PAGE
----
Festival of Archaeology 2017
Must Farm: Britains Pompeii
In August 2015 the Cambridge Archaeological Unit began excavation of a Bronze Age Settlement.
This was a 10-month excavation at the site that was destroyed by fire, causing it to collapse into a river channel, preserving the contents in situ.Chris Wakefield from the CAU will explain the discovery of what has been dubbed Britains Pompeii and bring us the latest news on research from the site.
The Lost City of Old Sarum
This lecture examines the evidence for Old Sarum in the Roman and Anglo-Saxon periods.
It reviews unpublished excavations, historic maps, chance finds and modern digital survey
evidence to suggest that underlying the green pastures of the hill-fort and its immediate environs,
there is the potential for a really rather extensive lost city
The Lost Gatehouse
A rough sketch from 1799 and an intriguing mark on a geophysical survey have Phil and Lorraine
once again digging live for us at the festival. Join them to hear how their festival live dig has gone,
and whether they really have found the museums long lost gatehouse. Whatever the result,
this pair never fails to captivate their audience.
Stonehenge: The Story of a Scared Landscape
This talk will be about the people who built Stonehenge and monuments like it right across Britain.
Francis will concentrate on the sites early history and will reconsider the social changes that led to the
building of the earliest field monuments of the middle and later Neolithic. We are beginning to understand how and when Stonehenge was built. In this talk Francis Pryor will consider that other question: why?
Maritime Archaeology Trust
Director of the Maritime Archaeology Trust, Garry Momber will be introducing us to some of the fascinating projects carried out around Britains historic coastline, taking the festival off terra-firma and into the sub aqua including the Bouldnor Cliff and Forgotten Wrecks projects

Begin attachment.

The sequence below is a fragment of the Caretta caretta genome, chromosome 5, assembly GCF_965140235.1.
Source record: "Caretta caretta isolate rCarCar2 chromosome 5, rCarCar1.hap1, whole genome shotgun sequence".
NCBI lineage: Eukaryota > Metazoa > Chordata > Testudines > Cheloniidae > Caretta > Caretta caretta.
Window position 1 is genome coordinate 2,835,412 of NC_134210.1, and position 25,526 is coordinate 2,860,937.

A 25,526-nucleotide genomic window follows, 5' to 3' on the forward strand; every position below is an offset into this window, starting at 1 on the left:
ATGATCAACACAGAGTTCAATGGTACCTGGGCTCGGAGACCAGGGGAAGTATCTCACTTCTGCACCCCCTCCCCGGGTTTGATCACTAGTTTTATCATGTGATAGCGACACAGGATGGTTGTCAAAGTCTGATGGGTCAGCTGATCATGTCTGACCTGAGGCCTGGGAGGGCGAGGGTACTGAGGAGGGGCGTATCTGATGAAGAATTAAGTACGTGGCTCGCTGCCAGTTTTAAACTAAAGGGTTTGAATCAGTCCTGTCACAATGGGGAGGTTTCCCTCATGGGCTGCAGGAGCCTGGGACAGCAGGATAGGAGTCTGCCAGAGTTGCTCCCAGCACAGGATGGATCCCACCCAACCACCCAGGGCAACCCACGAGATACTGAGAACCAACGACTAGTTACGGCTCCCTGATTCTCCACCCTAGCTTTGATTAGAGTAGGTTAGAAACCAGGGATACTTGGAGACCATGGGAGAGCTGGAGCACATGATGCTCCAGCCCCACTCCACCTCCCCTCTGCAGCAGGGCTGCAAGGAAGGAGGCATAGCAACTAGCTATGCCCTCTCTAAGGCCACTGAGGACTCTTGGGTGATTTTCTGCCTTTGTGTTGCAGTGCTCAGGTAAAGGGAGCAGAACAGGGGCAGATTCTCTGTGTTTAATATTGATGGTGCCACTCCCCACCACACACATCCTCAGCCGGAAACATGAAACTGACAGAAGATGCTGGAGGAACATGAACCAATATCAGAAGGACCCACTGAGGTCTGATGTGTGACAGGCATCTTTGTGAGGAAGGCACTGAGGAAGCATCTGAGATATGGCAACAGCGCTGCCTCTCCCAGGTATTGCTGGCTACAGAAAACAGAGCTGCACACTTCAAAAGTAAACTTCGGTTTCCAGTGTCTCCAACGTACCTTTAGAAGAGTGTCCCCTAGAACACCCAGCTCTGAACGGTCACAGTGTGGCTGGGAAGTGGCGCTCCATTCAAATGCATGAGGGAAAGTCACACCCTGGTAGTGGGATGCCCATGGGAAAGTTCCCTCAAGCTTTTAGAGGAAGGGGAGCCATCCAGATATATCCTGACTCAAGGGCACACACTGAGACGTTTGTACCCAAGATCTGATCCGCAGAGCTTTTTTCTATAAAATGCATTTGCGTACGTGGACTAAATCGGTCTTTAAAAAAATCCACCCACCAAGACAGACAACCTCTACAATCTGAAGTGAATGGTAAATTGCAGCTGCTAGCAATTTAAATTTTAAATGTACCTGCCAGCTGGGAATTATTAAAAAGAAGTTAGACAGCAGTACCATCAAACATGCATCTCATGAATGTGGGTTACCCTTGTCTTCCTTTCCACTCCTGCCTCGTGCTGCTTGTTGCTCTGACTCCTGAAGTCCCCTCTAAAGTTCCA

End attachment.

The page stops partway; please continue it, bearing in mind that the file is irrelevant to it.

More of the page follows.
Jeremy Deller, chaired by Mike Pitts
Turner Prize winner Jeremy Deller will be at the festival to discuss his fascination with both
recent and ancient history. After his talk, questions from the audience will be chaired by
archaeologist and editor of British Archaeology magazine, Mike Pitts
History Before Her Eyes
Archaeologists can spend their careers reconstructing historic moments. Kate Adies career
has seen numerous dramatic historic moments occur with her own eyes.Kate and Richard Osgood,
MOD Senior Historic Advisor, will be looking at her remarkable career and comparing the work of the
battlefield archaeologist and the battlefield reporter.
Peter and Alex trained together as archaeologists and since then have become familiar faces in television history documentaries, presenting often in a very hands on way. Hear from the pair as they take you behind the scenes, looking at how they have achieved accessible, fascinating and entertaining viewing. From jellies on trains to bolting horses, this promises to be a fun way to round off Saturday at the festival.
Prof. Roberta Gilchrist Glastonbury Abbey: Archaeology and Legend
This lecture reveals some key findings from archaeological excavations that took place at
Glastonbury Abbeyfrom 1904 to 1979. A research project on the antiquarian excavations has recently been published, revealing new insights to the archaeology and legends of Glastonbury Abbey and presenting new opportunities for public interpretation